If you were an author, how cool would it be if you could know how far your reader got in your book, how many times folks had to flip back pages, what words people looked up, or how long people were staying actively engaged with the book. Technically, you could gather that data with the Kindle and I’d be shocked if they weren’t. “Well… only 23% got all the way to page 400.” Maybe, when you write the second edition of the book, you need to beef up right around page 400 because most folks are getting lost.
Among other things, Justin is Developer Community Manager at Clear Spring. It was interesting hearing from Justin about how their widget system is being used to market entertainment properties. On Saturday night there was actually a screening of film- We Live in Public (that director Ondi Timoner and Josh Harris spoke about to a shocked and interested audience).
Ondi ran a session to brainstorm ideas on how to market and finance the film. We had a great session with Chris Bissell (Chief Software Architect at MySpace), Justin Thorp, Josh McHugh (Attention Span Media) and Nate DiNiro (UncleNate – who I was also excited to meet because of his involvement in Earth Class Mail, and the very fun and world’s first non-conference: notatsxsw).
I ran two sessions: one on the insights of the rise of multi-platform entertainment and the other was on social interaction patterns from games. I offered the first because I thought I should contribute something to the brain trust there, and the latter (the one I didn’t prepare for) because it was of interest to some of the developers. In the cross-media session I spoke about how every entertainment property now has multiple-points-of-entry: how audiences not only expect to be able to access a film, TV show and even book through computer, portable media device, television and so on, but also how different artforms (games, comics, novels, live-action, animation) are also part of the experience of a fictional world. Among other things, I spoke about the history of the ‘customer experience’ from Disney onwards, and how the concept of the ‘pre-show’ has now infiltrated this area: there is no ‘outside’, there is no ‘touch-point’ that is not part of the experience for users. But the idea that seemed to really pique interest was the notion of designing for transformation.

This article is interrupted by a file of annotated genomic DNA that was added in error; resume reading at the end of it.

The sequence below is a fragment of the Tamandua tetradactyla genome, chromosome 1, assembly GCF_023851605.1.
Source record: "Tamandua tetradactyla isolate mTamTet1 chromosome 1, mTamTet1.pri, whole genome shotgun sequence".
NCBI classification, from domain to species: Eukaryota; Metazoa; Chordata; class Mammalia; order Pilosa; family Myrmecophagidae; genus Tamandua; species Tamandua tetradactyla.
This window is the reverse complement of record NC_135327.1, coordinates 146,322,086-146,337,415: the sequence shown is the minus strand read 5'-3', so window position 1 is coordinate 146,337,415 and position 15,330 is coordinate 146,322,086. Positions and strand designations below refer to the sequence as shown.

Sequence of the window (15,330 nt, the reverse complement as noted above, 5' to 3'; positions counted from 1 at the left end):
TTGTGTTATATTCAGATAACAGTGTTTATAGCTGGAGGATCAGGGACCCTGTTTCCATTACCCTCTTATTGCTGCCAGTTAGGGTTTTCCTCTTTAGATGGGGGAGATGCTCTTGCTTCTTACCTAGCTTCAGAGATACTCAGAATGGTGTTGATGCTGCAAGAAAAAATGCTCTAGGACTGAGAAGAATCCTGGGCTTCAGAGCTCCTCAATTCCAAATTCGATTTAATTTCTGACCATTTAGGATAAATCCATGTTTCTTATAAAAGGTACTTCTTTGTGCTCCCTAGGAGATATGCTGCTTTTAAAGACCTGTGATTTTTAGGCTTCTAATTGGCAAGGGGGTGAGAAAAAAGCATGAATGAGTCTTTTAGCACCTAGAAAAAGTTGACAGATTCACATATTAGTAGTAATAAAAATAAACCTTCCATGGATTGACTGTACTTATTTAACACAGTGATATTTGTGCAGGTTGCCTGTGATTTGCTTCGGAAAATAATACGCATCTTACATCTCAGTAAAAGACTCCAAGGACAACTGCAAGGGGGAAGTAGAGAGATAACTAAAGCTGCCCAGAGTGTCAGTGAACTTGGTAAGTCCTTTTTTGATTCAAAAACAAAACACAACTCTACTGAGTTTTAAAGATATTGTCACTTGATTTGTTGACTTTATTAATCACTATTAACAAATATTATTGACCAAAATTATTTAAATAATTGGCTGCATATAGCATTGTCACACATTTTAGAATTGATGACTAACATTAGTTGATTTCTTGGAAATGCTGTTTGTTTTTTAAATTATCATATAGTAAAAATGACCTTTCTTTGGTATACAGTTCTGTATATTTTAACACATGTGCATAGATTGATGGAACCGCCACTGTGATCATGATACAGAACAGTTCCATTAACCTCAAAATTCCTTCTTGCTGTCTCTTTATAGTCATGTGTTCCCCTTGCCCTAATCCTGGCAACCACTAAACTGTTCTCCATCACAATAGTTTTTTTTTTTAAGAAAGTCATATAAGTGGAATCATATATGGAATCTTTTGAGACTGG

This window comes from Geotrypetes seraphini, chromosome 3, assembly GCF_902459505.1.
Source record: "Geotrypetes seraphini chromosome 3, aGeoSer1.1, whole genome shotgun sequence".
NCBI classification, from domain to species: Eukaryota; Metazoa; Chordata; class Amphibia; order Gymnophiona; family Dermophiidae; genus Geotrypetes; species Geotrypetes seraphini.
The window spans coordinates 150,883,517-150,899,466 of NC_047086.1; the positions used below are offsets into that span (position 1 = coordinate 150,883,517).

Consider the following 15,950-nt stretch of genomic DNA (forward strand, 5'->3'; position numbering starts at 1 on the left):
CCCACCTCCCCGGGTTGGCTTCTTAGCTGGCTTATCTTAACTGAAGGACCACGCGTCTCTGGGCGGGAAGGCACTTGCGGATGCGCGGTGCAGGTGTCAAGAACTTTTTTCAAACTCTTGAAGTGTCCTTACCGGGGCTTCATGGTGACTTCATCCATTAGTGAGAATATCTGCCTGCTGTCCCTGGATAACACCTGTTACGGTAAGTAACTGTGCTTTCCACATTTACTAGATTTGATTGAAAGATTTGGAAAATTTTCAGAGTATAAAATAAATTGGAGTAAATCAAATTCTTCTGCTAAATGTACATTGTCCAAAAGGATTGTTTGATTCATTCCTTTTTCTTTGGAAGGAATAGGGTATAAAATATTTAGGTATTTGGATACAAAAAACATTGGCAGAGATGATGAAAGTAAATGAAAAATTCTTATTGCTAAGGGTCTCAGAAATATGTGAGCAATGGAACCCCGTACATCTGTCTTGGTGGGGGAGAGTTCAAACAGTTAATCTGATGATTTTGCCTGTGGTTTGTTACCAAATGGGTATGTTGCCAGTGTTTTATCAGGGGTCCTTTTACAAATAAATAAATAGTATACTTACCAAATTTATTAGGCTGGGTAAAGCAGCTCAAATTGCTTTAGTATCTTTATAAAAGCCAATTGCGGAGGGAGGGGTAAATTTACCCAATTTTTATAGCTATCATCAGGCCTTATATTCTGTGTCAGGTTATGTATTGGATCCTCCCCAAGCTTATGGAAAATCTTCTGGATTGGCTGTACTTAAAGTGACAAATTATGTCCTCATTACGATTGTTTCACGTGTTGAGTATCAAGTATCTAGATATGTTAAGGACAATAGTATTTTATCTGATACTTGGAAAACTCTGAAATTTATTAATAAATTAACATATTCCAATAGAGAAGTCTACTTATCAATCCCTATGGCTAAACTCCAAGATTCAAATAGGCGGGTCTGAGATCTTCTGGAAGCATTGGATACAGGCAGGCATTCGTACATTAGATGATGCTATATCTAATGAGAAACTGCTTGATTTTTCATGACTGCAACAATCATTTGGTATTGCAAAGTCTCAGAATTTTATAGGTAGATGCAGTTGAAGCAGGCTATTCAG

On the TV front, there were a couple of sessions run by Henrik Werdelin (the Chief Creative Officer of Joost) and Ty Ahmad-Taylor (who was Senior Vice President, Product Development and Strategy at MTV Networks). Henrik got the conversation going by talking about the value of putting TV online:
The biggest value in putting TV online, seems to be less about the interactive features you can create on top of the video, but more around the social interactions you can add around the whole experience. So don’t focus so much on coming up with ways to change the video, focus on putting the viewing in a social context, e.g. what is your friends watching, what did the think about the show etc.
Predictably, there were a lot of people in the session saying the usual rants against the broadcast industry. I found it interesting, however, that the conversation naturally drifted to multi-platform approaches: the issues of siloing, how Current TV is intentionally designed to have a symbiotic relationship between TV and web and so on.
Another issue that seemed to be of great interest to Henrik, Ty and others was the problem of how people find stuff they don’t know about. This was taken up and explored further by Ty who ran a session on this topic, and shared his initial thoughts in this video recorded at #swfoo:
What was of interest to those who participated was how people share info on what they’re watching, and what they’re interested in. Henrik offered some stats about the Facebook Connect viewers using Joost: they watch 30% more TV, write 15% more comments and invite 30% of more of their friends. I liked Ty’s cool little group facilitation exercise (to explicate the point of the session too) at the end: where everyone recommended something you should and shouldn’t watch.
Outside session about social devices - photo by David Recordon